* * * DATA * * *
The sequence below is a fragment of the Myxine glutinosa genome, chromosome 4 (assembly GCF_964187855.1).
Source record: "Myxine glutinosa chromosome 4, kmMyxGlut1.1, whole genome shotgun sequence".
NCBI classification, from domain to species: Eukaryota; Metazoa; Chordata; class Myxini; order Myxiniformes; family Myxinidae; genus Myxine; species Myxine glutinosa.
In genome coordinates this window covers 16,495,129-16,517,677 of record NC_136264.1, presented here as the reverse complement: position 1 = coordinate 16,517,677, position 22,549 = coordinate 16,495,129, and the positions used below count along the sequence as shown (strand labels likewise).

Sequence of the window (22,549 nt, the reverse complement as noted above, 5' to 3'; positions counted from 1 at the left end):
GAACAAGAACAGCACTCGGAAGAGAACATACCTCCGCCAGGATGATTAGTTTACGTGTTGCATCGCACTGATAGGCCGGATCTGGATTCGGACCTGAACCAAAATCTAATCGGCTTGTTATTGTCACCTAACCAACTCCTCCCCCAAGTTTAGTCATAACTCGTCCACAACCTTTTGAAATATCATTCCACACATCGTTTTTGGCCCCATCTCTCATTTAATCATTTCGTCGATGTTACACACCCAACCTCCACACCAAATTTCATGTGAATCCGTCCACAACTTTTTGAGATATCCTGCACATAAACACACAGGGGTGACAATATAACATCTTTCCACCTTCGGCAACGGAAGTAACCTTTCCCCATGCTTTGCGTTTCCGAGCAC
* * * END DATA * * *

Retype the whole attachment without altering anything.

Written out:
The sequence below is a fragment of the Myxine glutinosa genome, chromosome 4 (assembly GCF_964187855.1).
Source record: "Myxine glutinosa chromosome 4, kmMyxGlut1.1, whole genome shotgun sequence".
NCBI classification, from domain to species: Eukaryota; Metazoa; Chordata; class Myxini; order Myxiniformes; family Myxinidae; genus Myxine; species Myxine glutinosa.
In genome coordinates this window covers 16,495,129-16,517,677 of record NC_136264.1, presented here as the reverse complement: position 1 = coordinate 16,517,677, position 22,549 = coordinate 16,495,129, and the positions used below count along the sequence as shown (strand labels likewise).

Sequence of the window (22,549 nt, the reverse complement as noted above, 5' to 3'; positions counted from 1 at the left end):
GAACAAGAACAGCACTCGGAAGAGAACATACCTCCGCCAGGATGATTAGTTTACGTGTTGCATCGCACTGATAGGCCGGATCTGGATTCGGACCTGAACCAAAATCTAATCGGCTTGTTATTGTCACCTAACCAACTCCTCCCCCAAGTTTAGTCATAACTCGTCCACAACCTTTTGAAATATCATTCCACACATCGTTTTTGGCCCCATCTCTCATTTAATCATTTCGTCGATGTTACACACCCAACCTCCACACCAAATTTCATGTGAATCCGTCCACAACTTTTTGAGATATCCTGCACATAAACACACAGGGGTGACAATATAACATCTTTCCACCTTCGGCAACGGAAGTAACCTTTCCCCATGCTTTGCGTTTCCGAGCAC